I won't cut mine up (tubs, roll cage, etc) but I thinking of going with full modern running gear. Remember, it only looses/gains value if you sell it. If you plan on keeping it forever, make it a car you want to keep.
 

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This is only my opinion and at least one guy on here will disagree with me but if you want to safely drive your car some upgrades have to be made. Anyone can make 400 hp these days and my manual drum brakes weren't even close to being able to stop like a soccer mom mobile. I just went to a show where just about every muscle car I saw had front disc brakes and big rims. I looked under the back and there were drums. No aftermarket suspension. Two years ago they had 14" rims. They weren't pro-touring and they were barely resto-mod but they weren't original either. Not a big deal though so they can sell the original parts in the trunk.
 

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This probably sounds strange, but even though I'd like the safety and reliablility of a newer car, I don't want it to feel like a new car. I want the whole old muscle car driving experience. If I wanted to drive a new car, I guess I'd just get a 10 year old or so Vette or Firebird and be done with it. I like that raw old car feel.
 

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I have thought a lot about how to pose this question without ruffling feathers and it is certainly not meant to offend. I can see quite a few advantages of a pro touring type car as far as better handling, brakes, reliability etc. and not ruling out this type of build for my 69. I am awestruck at some of the builds I have seen. My question is will this style eventually become less popular? Some styles seem to stand the test of time and some don't. You don't see as many of the cool Pro Street cars as before but there are still some around. Those crazy paint jobs of the later 70s and 80s seem to be gone pretty much. Well done original looking cars always seem to be crowd pleasers. Opinions welcome!!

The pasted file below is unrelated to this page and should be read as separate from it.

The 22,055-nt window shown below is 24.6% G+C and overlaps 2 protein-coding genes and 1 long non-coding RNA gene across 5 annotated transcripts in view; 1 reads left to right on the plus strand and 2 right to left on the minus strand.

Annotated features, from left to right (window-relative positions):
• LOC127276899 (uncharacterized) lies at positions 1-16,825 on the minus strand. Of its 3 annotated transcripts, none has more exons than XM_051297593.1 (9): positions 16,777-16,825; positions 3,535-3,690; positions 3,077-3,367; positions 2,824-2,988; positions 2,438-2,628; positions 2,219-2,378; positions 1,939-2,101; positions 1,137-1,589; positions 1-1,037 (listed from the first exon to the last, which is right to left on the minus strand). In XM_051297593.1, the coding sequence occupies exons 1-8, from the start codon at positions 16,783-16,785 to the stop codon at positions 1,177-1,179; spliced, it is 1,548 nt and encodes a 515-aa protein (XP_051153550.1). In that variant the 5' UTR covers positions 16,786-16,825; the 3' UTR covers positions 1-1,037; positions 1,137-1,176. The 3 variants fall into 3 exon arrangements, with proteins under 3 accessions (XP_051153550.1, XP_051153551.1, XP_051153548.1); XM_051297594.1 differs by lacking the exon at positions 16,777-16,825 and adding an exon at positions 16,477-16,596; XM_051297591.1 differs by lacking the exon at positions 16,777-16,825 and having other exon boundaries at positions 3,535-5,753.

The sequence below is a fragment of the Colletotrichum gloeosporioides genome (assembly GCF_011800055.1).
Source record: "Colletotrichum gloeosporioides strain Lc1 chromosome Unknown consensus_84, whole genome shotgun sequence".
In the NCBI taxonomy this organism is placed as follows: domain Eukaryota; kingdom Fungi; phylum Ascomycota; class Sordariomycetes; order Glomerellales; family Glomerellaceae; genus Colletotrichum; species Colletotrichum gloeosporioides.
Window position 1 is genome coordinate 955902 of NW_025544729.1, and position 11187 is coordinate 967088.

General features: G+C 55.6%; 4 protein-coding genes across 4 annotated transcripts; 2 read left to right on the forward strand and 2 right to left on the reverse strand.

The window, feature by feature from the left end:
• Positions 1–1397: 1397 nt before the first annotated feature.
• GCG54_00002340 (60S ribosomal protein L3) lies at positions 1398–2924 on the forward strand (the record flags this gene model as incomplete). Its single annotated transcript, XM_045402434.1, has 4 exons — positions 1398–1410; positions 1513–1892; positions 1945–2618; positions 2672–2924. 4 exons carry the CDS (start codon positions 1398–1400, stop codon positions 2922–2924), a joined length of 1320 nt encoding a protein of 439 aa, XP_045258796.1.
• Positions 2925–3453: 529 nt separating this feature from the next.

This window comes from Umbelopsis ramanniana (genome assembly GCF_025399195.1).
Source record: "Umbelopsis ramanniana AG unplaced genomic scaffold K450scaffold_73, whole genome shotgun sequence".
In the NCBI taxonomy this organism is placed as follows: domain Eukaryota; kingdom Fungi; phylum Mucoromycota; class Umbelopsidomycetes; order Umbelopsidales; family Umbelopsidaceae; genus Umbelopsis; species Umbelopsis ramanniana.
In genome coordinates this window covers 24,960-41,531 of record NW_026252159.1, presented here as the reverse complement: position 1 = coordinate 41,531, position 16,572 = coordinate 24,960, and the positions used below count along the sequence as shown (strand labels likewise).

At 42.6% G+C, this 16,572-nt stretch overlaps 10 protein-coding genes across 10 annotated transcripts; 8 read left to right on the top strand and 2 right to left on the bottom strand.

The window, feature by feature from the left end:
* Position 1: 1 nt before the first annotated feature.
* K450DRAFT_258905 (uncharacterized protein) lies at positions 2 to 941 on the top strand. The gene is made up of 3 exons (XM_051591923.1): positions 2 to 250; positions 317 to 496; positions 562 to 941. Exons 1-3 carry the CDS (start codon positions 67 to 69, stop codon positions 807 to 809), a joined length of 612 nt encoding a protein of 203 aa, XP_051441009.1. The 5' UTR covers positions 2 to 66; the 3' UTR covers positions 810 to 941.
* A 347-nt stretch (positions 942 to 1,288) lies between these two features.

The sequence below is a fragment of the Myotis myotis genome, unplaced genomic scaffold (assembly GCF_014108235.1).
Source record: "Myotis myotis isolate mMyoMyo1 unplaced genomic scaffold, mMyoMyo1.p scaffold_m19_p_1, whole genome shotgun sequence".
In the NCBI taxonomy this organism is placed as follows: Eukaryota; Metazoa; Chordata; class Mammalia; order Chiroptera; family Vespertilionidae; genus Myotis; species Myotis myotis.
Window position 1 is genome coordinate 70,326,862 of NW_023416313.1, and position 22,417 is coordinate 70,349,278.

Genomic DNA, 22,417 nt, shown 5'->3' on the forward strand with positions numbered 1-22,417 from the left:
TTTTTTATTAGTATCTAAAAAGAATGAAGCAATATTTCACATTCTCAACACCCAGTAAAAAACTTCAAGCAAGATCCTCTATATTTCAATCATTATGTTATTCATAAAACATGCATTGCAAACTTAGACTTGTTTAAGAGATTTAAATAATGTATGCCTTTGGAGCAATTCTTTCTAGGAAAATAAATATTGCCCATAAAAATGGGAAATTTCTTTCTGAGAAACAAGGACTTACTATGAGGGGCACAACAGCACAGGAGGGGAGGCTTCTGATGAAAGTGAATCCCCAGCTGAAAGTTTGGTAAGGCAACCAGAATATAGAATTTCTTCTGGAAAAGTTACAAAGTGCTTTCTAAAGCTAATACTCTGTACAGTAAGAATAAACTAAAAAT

Monty - True Pro-Street cars with huge rear rubber and small front runners became less popular over the years because there were limitations to their practicality. The Pro-Touring cars or Restomods are more practical in the sense that typically you can drive them just about anywhere anytime. They go fast, stop fast, and perform great driving around corners. This build style will be around for a long time because it just makes sense. Of course this is just our opinion mixed with experience in the business.
 

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I think we will see PT/Resto mod car around for a long time. I think what we will not see as much of is the high $$$ PT builds. They will be around but not in the numbers they have been the last few years. I think the part that have come about and are being mass produced from these cars will aid in lower dollar builds that the average car guy can afford. IE control arms, they are avaialbe in many different price ranges and vary in styles and type from DSE to made in China copies.....just like intake manifolds, distributors, rockers etc.

I also think the big massive wheel thing is playing out. We are seeing more cars built with more resonable tire and wheel combo's and some people are down sizing back to something more resonable. I see improved Camaros being the norm weather it be brakes and suspension with some added H/P or full blown modern drive trains with coil over conversions and 4 links in the rear. I just see these being done and leaving the cars in a more of stock configuration and not the crazy mods of the last few years. I thnk paint job will be subjective and follow some trends....one that is played out in my opinion is the flat look.

These are just some things I have noticed or think will happen.